It wasn’t the J-Hook that gave him his “blood anointing”, though. You can view the video of that particularly “bad day at practice #4” on the NGA website at (notice there is no www in front of the address).

The four-man team has a maneuver which is just as dangerous as the J-Hook. Each man is a corner of a square and the maneuver involves catching the rifle tossed from one corner in the square to the next corner and the team moves catching their rifle over their shoulder. Spiers caught it with his head. The video on the New Guard website is quite graphic.

The team is practicing this move tossing and twirling their rifles, then Spiers tosses up his rifle and the bayonet comes down on the top of his head. A river of blood pours down his face and he says, “This hurts like hell, I’m not going to lie.” His team believes him because it has happened to them, too, which is where the term “blood anointing” comes from.

Another, even more dangerous maneuver is the Cranial Karatotomy which is NGA’s signature maneuver. This is a five-man movement. The center man tosses his rifle over his head while his teammates toss their rifles to each other from corner to opposite corner. The bayonets come within inches of the man in the center. No other team in the world can perform this move. It isn’t patented because the US Patent Office doesn’t patent maneuvers. But no other drill team has ever been able to perform it in public to date.

“We’re one of the world’s most recognized bayonet teams. In fact the only bayonet team. We’re one of America’s elite internationally as well. There are other drill teams all over the world, but they do not drill bayonet. Our commander has been training champion drill teams for 26 years,” Spiers said proudly. “We start on the edge of insanity and work our way up. The commander says that over and over.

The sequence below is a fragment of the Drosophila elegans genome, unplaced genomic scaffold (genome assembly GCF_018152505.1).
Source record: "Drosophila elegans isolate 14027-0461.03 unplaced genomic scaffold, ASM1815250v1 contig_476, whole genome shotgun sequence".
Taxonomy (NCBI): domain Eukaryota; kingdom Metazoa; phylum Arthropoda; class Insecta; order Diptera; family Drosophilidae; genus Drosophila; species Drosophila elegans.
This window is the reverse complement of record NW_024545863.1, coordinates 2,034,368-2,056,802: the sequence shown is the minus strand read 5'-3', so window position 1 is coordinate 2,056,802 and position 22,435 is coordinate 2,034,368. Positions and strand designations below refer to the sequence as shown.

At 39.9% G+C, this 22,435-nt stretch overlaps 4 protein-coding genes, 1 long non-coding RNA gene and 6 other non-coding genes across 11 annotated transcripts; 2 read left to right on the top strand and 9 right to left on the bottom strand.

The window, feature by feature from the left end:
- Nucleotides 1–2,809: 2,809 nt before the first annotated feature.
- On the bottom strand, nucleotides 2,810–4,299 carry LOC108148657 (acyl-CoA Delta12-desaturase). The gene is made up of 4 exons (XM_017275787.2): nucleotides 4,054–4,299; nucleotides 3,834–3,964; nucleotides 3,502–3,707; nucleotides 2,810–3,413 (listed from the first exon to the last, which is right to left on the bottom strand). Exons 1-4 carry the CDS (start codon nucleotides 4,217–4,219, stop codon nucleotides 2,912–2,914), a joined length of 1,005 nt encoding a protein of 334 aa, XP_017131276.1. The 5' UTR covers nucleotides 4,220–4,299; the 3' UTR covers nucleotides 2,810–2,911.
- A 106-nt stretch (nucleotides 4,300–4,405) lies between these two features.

“What we do is so dangerous, we have several moves that no one will try because they are so dangerous. Sometimes I’ll get e-mails saying, ‘Hey, I tried your move’ and I’ll say, ‘So what happened?’ and they write back, ‘I lost four teeth.’

“People ask us over and over ‘How do you do that?’ ‘How do you get hit that hard and still drill?’ My boss was flabbergasted and asked me if I’d be going back home. I told him I didn’t move a thousand miles to get hurt by a little rifle and quit.”

“When I first looked into this,” he added, “I thought there were just six men who tried out for the team, but that isn’t the case. Constantine gets lots of e-mails and video tapes a week. He never tells them, ‘You suck at this,’ but, he does tell them you need to be a lot better. You have to be really good at this to get chosen. I just thought I was good in high school. I have learned so much in this past year. I’m getting better all the time, and I know a lot more about drilling.”

When talking about getting paid for it, Spiers said, “Seriously, I could not do it for a paycheck. If we got paid, everyone in America would be trying to do this. You just won’t love it anymore, if you got paid. It really is for the love of the art.”

In February, NGA will be trying for world records. Spiers will be practicing a triple J-Hook for this. A triple is when the rifle rotates three 360 degrees over his head.

Spiers describes the sport as a sport of infinite possibilities. “Rules are military, but in exhibition anything goes, no one can say you can’t do that. It’s however far your stupidity and insanity will take you. We have shirts that say ‘Know drill, embrace pain’, and ‘Give blood, go drill’. When we get hurt we don’t dwell on it. We try to make light of it the best we can and press on.”

The oldest man on the team is Wilson who is 42 and he holds nine records, and you don’t have to be 6 feet 4 inches, to drill with fixed bayonet. Wilson is 5 feet 7 inches. Wilson breaks everything down to the anatomy of each move, Spiers explains his commander’s training techniques. Then he said, “He’s a great man, a beautiful Christian.”

Spiers’ passion pours out, “I’d recommend this for anyone who